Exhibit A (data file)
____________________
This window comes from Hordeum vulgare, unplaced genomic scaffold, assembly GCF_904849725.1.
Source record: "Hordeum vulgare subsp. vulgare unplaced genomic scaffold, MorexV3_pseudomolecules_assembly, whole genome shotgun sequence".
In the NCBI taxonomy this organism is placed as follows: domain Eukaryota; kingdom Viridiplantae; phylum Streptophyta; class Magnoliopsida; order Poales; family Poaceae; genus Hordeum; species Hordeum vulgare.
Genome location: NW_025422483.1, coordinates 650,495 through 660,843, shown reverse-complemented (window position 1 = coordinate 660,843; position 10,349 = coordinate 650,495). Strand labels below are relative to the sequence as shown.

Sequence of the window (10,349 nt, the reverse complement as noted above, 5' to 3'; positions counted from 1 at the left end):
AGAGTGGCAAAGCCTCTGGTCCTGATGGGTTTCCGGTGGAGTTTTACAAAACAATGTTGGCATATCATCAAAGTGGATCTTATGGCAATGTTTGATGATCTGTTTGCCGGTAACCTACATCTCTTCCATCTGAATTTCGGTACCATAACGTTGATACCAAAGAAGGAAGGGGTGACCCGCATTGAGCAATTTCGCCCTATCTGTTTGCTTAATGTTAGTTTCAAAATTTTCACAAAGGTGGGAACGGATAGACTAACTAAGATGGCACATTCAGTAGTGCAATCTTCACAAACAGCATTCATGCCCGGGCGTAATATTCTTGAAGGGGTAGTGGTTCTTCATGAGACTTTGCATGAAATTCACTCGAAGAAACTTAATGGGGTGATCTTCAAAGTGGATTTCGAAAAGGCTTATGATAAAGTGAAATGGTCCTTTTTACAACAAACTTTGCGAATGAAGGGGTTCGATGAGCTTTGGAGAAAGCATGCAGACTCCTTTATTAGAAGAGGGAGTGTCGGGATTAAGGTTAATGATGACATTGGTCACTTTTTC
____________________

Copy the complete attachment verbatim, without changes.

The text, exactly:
This window comes from Hordeum vulgare, unplaced genomic scaffold, assembly GCF_904849725.1.
Source record: "Hordeum vulgare subsp. vulgare unplaced genomic scaffold, MorexV3_pseudomolecules_assembly, whole genome shotgun sequence".
In the NCBI taxonomy this organism is placed as follows: domain Eukaryota; kingdom Viridiplantae; phylum Streptophyta; class Magnoliopsida; order Poales; family Poaceae; genus Hordeum; species Hordeum vulgare.
Genome location: NW_025422483.1, coordinates 650,495 through 660,843, shown reverse-complemented (window position 1 = coordinate 660,843; position 10,349 = coordinate 650,495). Strand labels below are relative to the sequence as shown.

Sequence of the window (10,349 nt, the reverse complement as noted above, 5' to 3'; positions counted from 1 at the left end):
AGAGTGGCAAAGCCTCTGGTCCTGATGGGTTTCCGGTGGAGTTTTACAAAACAATGTTGGCATATCATCAAAGTGGATCTTATGGCAATGTTTGATGATCTGTTTGCCGGTAACCTACATCTCTTCCATCTGAATTTCGGTACCATAACGTTGATACCAAAGAAGGAAGGGGTGACCCGCATTGAGCAATTTCGCCCTATCTGTTTGCTTAATGTTAGTTTCAAAATTTTCACAAAGGTGGGAACGGATAGACTAACTAAGATGGCACATTCAGTAGTGCAATCTTCACAAACAGCATTCATGCCCGGGCGTAATATTCTTGAAGGGGTAGTGGTTCTTCATGAGACTTTGCATGAAATTCACTCGAAGAAACTTAATGGGGTGATCTTCAAAGTGGATTTCGAAAAGGCTTATGATAAAGTGAAATGGTCCTTTTTACAACAAACTTTGCGAATGAAGGGGTTCGATGAGCTTTGGAGAAAGCATGCAGACTCCTTTATTAGAAGAGGGAGTGTCGGGATTAAGGTTAATGATGACATTGGTCACTTTTTC